Traveling east to Carenero (10°31.66’N 66°05.9’W) was a nice peaceful anchorage outside the marina, we felt comfortable here watching the parrots and red ibis roost.

Islas Piritu makes a convenient stop en route to Puerto De La Cruz, but there is nothing there.

Puerto De La Cruz

Everybody knows Puerto De La Cruz, though few travels outside the marina gates. The Marinas are all good, this time we stayed in Bahia Redonda, previously we stayed in TMO marina, (which we prefer). TMO had only 6 boats in the water, and the haulout yard was quieter than we’d seen previously. Bahia Redonda had many resident motor and sailboats, but maybe only a dozen visiting boats, most of which have left after our departure. The restaurant was open and good, but we have been told it has since closed (approx 12th Dec.09).

Bahia Redonda marina has a haulout, 2 swimming pools, 220 volts, and 110 volts, water and wifi, laundry and a couple of shops and minimart, there are many facilities, laundry, gas refill. “Chaser 2” was charged 71 Bolivares per night, ( very reasonable). The main promenade is a great place to stroll daytime or evenings, so to is the Marina Plaza a shopping center at the end of the canal system. You can go by cab or dinghy, the canal system, like a little Venice, is lovely.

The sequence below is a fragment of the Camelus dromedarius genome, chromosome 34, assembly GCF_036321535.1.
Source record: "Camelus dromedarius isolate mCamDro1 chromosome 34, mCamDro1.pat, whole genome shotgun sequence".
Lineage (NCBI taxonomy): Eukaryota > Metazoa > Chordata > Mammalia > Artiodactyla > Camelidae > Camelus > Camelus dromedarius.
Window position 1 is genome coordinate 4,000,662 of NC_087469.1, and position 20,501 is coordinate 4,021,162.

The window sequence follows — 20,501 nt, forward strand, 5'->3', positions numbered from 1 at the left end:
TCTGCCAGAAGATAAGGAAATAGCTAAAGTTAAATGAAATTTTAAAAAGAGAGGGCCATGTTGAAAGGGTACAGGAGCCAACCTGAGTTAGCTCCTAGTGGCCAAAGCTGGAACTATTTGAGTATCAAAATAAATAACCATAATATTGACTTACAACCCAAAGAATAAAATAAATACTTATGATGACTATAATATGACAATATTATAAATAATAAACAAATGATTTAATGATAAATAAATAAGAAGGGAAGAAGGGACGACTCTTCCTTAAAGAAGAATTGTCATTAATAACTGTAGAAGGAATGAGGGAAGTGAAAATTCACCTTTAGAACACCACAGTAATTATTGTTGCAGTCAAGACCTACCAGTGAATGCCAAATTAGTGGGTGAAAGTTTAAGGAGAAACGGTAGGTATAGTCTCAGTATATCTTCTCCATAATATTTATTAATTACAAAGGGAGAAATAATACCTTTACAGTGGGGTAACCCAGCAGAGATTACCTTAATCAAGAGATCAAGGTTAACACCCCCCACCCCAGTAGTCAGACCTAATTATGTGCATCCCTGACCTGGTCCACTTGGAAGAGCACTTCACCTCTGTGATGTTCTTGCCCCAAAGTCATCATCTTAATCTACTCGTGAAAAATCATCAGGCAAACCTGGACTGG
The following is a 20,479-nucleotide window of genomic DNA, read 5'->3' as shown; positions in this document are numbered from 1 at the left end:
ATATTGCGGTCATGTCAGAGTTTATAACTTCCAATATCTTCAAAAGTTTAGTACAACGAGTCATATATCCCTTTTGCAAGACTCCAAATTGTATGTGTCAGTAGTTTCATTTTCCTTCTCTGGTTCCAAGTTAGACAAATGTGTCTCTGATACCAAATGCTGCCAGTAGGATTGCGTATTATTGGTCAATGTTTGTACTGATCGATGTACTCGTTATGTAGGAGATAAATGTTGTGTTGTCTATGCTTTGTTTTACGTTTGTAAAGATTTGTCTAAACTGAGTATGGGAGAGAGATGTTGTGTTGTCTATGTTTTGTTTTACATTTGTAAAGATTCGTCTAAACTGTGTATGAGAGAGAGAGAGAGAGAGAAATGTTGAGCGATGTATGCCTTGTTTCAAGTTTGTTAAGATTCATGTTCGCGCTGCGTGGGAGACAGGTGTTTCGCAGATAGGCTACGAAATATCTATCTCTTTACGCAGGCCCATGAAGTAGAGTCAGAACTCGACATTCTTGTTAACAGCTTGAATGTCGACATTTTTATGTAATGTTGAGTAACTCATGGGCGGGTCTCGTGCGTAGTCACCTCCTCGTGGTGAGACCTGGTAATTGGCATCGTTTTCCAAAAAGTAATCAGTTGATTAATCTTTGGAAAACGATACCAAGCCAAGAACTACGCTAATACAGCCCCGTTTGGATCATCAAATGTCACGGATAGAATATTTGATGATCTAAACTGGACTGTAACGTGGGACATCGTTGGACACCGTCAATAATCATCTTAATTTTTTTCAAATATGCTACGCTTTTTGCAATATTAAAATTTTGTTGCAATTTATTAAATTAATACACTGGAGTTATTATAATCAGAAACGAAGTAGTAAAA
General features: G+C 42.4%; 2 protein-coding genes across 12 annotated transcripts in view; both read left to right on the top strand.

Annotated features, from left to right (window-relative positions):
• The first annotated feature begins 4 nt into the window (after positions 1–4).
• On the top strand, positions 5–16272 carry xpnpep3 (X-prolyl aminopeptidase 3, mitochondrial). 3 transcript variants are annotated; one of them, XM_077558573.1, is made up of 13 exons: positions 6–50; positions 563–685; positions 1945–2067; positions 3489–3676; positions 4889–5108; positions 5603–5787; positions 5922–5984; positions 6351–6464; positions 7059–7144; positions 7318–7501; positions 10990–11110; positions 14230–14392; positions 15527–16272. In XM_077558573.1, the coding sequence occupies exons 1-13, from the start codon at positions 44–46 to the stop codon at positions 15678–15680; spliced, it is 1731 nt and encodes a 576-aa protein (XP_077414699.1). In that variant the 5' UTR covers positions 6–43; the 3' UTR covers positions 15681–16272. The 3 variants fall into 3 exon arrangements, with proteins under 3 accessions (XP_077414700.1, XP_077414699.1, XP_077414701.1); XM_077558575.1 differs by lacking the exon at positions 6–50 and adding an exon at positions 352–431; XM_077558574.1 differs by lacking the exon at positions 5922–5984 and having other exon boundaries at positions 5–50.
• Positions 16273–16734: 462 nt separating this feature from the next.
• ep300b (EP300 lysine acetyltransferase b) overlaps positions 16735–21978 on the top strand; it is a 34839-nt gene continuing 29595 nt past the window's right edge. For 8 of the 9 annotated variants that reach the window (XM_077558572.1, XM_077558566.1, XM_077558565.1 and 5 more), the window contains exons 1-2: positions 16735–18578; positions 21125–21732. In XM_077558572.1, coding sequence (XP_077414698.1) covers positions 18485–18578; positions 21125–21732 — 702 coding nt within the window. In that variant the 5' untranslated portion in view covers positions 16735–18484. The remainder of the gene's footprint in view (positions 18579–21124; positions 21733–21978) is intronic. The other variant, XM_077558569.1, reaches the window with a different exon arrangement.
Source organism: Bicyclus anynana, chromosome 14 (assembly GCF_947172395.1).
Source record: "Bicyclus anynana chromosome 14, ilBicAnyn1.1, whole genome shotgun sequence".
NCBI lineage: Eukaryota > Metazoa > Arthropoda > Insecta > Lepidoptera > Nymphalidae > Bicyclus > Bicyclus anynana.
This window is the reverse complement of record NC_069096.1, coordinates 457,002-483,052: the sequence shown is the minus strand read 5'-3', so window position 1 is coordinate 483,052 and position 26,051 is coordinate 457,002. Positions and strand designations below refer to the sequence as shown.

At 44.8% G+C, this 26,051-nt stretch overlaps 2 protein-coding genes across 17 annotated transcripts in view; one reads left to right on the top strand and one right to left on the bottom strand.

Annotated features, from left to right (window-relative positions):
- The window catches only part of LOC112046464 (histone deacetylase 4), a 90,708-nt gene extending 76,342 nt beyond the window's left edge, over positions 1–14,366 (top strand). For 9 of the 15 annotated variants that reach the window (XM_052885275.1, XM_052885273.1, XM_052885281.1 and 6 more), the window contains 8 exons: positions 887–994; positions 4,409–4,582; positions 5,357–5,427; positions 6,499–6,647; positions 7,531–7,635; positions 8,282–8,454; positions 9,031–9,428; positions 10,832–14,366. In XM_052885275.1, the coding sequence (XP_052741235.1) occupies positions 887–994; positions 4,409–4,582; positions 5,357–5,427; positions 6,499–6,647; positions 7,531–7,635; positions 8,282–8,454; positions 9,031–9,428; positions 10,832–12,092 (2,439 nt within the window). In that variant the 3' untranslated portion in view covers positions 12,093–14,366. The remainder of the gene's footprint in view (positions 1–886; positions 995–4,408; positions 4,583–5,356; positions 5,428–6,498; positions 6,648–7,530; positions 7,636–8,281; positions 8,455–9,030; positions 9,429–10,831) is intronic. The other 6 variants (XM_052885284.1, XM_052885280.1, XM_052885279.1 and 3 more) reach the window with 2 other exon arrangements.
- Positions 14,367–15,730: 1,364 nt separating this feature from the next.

Mocima National Park is a large area and includes many islands. Chimana Segunda is one we have spent a couple of nights at, there is a bar on the beach, open when it’s busy, normally there are a few boats there at weekends, quieter during the week. The water is clear and snorkeling is good.

Mochima itself has many anchorages, some with good clear water and reasonable snorkeling. We anchored off the village, it’s a busy village with many posadas, bars, and restaurants. Holding is good and during the day there are many taxi boats zooming in and out ferrying landlubbers to the lovely beaches. You can usually find a spot to tie your dinghy to, we didn’t feel the need to lock it.